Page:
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Thread: Log Home in a Flood Zone

  1. #1

    Log Home in a Flood Zone

    I grew up in a tiny town, where titled land is rare due to indigenous land claims, and new homes are rarer. I moved away as a teen, but as I have just reached 30, I've been missing the town dearly, as well as the two story log home that I grew up in. It was a medium home, not huge - 3 bed 1 bath all upstairs, a kitchen and living room with a gigantic wood stove downstairs. It still sits where it did when I was a child, one of the most beautiful homes in the area, on some of the only titled land in the area. It is riverfront, looking out across the river to a gorgeous mountain that I used to watch the northern lights dance around out my bedroom window.

    All this to say, as I look at possibly starting my family, I want so badly to try to buy this home from the government board that owns it. I've been considering reaching out and offering to buy it this year. BUT I also remember 3 or 5 times in the spring melt, the river would flood and we would need to canoe out of our home and stay at the combined general store/motel for a week. One time, the water made it into the living room during the spring flood, and I remember Mom losing her mind about all the mud coating the inside of the house.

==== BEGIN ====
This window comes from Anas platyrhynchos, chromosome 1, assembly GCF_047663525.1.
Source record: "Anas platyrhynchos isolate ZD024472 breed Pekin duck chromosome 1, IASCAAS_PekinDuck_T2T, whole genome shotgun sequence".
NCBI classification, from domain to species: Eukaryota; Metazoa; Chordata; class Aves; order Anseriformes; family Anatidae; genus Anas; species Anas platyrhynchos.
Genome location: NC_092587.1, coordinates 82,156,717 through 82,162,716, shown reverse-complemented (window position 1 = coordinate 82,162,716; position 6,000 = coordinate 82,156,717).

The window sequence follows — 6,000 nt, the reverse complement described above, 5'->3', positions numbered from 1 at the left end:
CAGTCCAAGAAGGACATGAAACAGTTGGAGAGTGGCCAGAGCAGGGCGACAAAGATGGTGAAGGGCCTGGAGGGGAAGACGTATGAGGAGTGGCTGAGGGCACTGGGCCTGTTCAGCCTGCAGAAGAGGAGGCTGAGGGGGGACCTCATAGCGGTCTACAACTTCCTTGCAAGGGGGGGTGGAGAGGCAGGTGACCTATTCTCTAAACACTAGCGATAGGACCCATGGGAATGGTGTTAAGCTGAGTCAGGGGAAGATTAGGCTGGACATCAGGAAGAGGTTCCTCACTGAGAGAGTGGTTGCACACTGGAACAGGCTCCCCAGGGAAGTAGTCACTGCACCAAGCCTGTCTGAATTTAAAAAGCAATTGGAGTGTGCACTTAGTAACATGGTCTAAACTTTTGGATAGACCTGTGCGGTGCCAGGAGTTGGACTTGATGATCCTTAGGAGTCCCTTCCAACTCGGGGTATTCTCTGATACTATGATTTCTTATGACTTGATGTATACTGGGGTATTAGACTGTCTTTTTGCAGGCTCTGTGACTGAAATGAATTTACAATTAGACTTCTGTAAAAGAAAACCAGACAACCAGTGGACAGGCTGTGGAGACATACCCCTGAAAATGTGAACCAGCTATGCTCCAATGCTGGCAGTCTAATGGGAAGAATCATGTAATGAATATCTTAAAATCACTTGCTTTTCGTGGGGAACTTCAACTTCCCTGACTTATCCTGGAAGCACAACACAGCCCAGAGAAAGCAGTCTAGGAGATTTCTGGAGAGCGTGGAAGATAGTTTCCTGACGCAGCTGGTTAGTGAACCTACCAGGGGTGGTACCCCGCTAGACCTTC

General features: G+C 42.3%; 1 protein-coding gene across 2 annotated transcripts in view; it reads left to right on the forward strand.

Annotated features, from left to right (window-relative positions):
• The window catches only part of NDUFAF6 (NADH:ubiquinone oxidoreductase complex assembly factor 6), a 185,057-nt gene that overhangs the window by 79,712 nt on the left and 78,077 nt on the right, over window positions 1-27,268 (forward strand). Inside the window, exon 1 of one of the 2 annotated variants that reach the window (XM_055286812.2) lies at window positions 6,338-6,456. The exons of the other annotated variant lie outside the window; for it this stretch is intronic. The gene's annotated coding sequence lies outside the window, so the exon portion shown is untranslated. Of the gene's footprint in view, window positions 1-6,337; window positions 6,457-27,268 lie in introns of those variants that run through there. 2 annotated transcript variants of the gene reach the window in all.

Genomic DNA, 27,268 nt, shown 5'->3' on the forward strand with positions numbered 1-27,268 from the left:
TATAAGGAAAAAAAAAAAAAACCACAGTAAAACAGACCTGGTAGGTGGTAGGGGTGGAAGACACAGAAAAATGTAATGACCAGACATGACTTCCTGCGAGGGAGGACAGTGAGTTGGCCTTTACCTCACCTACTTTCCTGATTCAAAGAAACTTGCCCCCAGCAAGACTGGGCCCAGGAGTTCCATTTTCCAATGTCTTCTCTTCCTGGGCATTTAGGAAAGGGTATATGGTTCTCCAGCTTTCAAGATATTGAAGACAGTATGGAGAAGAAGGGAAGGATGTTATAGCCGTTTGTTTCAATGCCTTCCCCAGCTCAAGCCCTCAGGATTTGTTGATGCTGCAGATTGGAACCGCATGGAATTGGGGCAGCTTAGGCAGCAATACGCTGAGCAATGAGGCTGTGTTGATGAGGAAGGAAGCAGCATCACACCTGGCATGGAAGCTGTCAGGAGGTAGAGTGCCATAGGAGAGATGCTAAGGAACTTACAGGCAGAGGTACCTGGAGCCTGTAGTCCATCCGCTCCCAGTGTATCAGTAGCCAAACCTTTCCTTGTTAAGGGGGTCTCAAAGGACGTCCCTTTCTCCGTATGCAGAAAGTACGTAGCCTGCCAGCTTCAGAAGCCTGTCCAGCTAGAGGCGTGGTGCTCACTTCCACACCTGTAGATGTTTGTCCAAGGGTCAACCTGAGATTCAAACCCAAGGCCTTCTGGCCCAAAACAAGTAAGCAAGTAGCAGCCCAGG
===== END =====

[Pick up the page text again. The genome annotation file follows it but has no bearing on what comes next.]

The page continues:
This is where I need some expertise - is there anything I can do to save this home from future damage if I buy it? I don't think it can be totally moved with the infrastructure available in the town, but.... has anyone heard of an existing log home being raised up onto a platform or similar? The water is not very fast moving at all by the time it spreads out all the way to the house - the flood water never was fast enough near the house to carry trees, etc.

    Would a space frame support a log home? Pillars? Can a log home be raised a significant distance (1.5 - 2 Meters) as a whole, or is that just wishful thinking?

    I can upload some old 90s pictures of it if required!

  2. #2
    LHBA Member Shark's Avatar
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    If you talk to the right foundation guy, they can definitely jack up houses and build a new foundation under it to hold it higher than the water.

    How long has it been since anyone lived in it? Has it been maintained?

    Sounds nice

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  3. #3
    It's had folks renting it all along. Essentially, it's owned by the board of education, who boards their teachers there during the school year.

    The population of the school has gone down though, I imagine they will be looking for a home that's less of a pain on the *** for them to maintain. They only really need one teacher for the town now.

    I don't mind investing in renovations and fixing the foundation if it's indeed possible. I just am not sure whether lifting it up is possible with it being made of massive logs. It must weigh a lot more than a regular house.

  4. #4